Matt Crouch ($742,000, MID) V Seb Ross ($734,000, MID)
Positives: Form: As has been the case with a number of Crows players, Matt Crouch has endured a frustrating 2018 as a result of his injury problems, which has seen him miss four weeks of football. Matt kicked off the year is fine form, racking up 123 on the Bombers before unfortunately succumbing to a hamstring complaint just after quarter time against the Tigers, whilst he was on 33 (from just 23% time on ground). His disposal numbers are always high, and this is where Matty Crouch gets the overwhelming majority of his points from. Finding the ball will never be an issue with Crouchy. Nine hundreds in eleven games suggests he is in pretty good nick.
Consistency: Despite his stints on the sidelines with injury, Crouch has still managed to put up some pretty consistent scores. He has dropped under 90 just once (disregarding his injury-affected 33) and, on-top of that, has recorded eleven total hundreds, including scores of 120, 121, 123 and 134. His consistency was elite last year and, although injuries have threatened to prove a disruption, it has been maintained through this season as well.
Negatives: Better Options: There aren’t very limited concerns attached with Crouch, making this section a difficult one to navigate. He is super consistent so you know what to expect from him week-in-week-out. His form line since returning from the hamstring complaint has been strong and his ceiling, although perhaps not as high as other premo midfielders, is still high enough. Could an argument be made to suggest that their are better options available for a similar price, like GWS’ Stephen Coniglio, Bulldog Lachie Hunter or, St.Kilda’s Seb Ross? Not exactly a strong negative, however it’s something to ponder for those dedicated coaches who’ve lasted this long.
Positives: Ceiling: Over the course of his 100-game career, and in-particular his previous two seasons, St.Kilda on-baller Seb Ross has demonstrated a strong ability to be able to rack up plenty of the touches on a regular basis. A big tank and high work rate allows the 2011 second-round draft pick to roam around the ground and rack up the disposals to a point where he is now St.Kilda’s best midfielder. The previous two weekends provide coaches with a pair of perfect examples as to what Ross can piece together if allowed to run free. Against the Bulldogs, Seb scored 160 points from 22 kicks, 18 handballs, 9 marks, 3 tackles and 3 goals. Then as recently as Friday night, Ross collected another 43 possessions, 7 marks and 4 tackles in what was another well-rounded performance, this time yielding a score of 143. Earlier in the campaign he managed scores of 121 (x2), 123, 132, 133 and 137 – further highlighting Ross’ high ceiling.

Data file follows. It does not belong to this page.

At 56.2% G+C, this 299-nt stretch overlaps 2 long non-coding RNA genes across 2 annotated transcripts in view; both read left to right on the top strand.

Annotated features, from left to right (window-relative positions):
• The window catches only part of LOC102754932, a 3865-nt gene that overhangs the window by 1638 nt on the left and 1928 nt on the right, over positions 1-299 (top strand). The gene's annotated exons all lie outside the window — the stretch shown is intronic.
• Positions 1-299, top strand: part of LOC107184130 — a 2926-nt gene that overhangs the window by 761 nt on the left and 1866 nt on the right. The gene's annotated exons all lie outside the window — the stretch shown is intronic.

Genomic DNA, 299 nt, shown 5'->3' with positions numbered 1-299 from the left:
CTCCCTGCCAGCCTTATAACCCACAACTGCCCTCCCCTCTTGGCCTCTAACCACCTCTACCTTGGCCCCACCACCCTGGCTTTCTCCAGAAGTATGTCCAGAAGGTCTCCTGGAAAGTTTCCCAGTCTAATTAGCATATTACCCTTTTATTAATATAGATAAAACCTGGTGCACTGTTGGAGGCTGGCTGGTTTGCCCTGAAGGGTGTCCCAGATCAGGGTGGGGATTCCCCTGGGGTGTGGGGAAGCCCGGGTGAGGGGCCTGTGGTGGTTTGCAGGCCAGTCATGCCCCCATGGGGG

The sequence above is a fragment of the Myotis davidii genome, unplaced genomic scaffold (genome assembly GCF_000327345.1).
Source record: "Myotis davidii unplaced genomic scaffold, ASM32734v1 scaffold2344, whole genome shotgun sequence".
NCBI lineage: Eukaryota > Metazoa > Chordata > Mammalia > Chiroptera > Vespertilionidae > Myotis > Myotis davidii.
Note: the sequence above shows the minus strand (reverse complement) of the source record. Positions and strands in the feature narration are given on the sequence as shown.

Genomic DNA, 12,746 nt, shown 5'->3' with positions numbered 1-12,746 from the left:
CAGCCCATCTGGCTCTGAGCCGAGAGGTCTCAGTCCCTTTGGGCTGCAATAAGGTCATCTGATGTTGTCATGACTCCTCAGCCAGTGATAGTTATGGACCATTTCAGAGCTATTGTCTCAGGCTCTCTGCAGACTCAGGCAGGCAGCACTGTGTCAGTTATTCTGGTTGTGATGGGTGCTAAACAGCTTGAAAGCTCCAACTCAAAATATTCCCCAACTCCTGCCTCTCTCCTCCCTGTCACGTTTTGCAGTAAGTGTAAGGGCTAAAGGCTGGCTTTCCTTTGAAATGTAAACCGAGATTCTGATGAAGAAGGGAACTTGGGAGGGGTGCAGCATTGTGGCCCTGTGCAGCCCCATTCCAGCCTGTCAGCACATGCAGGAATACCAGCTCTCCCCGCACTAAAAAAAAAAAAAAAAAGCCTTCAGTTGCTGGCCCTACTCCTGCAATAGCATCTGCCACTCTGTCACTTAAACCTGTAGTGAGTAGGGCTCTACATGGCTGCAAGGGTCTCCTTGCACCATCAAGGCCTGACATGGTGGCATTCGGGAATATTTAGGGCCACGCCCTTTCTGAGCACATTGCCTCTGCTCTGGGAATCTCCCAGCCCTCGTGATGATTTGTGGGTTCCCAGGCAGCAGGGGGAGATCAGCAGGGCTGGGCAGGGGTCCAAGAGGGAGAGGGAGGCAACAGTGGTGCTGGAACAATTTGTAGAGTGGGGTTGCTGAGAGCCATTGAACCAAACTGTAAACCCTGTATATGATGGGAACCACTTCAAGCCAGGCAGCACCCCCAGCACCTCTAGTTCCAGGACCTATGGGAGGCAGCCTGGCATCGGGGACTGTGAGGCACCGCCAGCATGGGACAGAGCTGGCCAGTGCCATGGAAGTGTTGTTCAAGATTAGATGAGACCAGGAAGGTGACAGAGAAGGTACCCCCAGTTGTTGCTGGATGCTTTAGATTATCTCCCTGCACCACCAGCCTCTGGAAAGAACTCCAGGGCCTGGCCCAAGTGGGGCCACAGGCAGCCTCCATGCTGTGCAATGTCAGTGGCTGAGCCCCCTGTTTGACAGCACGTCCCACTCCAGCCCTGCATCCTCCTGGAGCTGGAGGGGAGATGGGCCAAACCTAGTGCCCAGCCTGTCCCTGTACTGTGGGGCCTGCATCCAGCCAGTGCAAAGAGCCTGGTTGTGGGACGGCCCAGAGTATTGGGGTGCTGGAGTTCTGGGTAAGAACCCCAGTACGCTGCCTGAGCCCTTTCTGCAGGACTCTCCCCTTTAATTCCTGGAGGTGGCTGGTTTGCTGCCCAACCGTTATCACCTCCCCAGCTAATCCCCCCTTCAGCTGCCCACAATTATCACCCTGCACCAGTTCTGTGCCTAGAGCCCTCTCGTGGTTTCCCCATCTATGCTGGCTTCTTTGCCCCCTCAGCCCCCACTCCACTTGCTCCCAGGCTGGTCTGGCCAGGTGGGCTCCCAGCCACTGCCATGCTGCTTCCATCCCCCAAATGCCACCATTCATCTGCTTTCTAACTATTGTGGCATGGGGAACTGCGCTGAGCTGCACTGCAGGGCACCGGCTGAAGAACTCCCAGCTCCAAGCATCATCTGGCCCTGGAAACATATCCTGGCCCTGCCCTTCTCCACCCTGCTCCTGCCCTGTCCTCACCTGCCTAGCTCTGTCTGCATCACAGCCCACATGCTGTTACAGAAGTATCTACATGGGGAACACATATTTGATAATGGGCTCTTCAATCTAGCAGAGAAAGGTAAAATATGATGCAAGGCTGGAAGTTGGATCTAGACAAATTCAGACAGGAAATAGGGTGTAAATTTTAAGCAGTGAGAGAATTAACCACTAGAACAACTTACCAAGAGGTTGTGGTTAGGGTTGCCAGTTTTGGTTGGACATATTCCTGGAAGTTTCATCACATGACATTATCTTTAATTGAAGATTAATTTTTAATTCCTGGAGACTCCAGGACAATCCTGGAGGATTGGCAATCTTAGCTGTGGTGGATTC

Uniqueness: Although he has been in the system since 2012 and recently notched up his 100th AFL game, Seb Ross is only just capturing the attention of the broader footy world away from St.Kilda’s Linen House Centre. After averaging 98 and 102 in ’16 and ’17 respectively, Ross has elevated his game up a notch or two this year (averaging 106 points per game) in what has been a disappointing one for his club. Not yet renowned as a premium Fantasy midfielder, Ross’ ownership levels have managed to stay below 3% for the entire campaign. It currently sits at a mere 2.5%.
Negatives: Consistency: Whilst Seb Ross’ ceiling has been the major reason for his strong 106-point season average, his consistency has let him down at various stages and prevented him from going to an even higher level. With ten tons under his belt, a tally of seven scores under-90 is frustrating. During the early-to-middle part of the year (rounds 4-16) – a huge chunk of the season – Ross’ struggle for consistency was highlighted. He managed four scores of 120+, however his eight sub-100 efforts saw many coaches deem him an nonviable option to have slotted into their midfield. Since he missed the round 17 victory over Carlton, Seb Ross has pumped out four consecutive tons, however if his statistics from earlier in the season are anything to go by, should Ross be trusted at such an important time of the Fantasy year.
Verdict:The Saints and Crows won’t feature in September, however Matt Crouch and Seb Ross are two midfielders who could be more than serviceable in Fantasy finals. With these two, its a case of whether you value consistency/reliability or ceiling. Although Crouch is the safe option, Ross’ ceiling and uniqueness are greater assets at this time of the year, at-least in my eyes.
Brodie Smith ($539,000, DEF) V Jack Crisp ($535,000, DEF)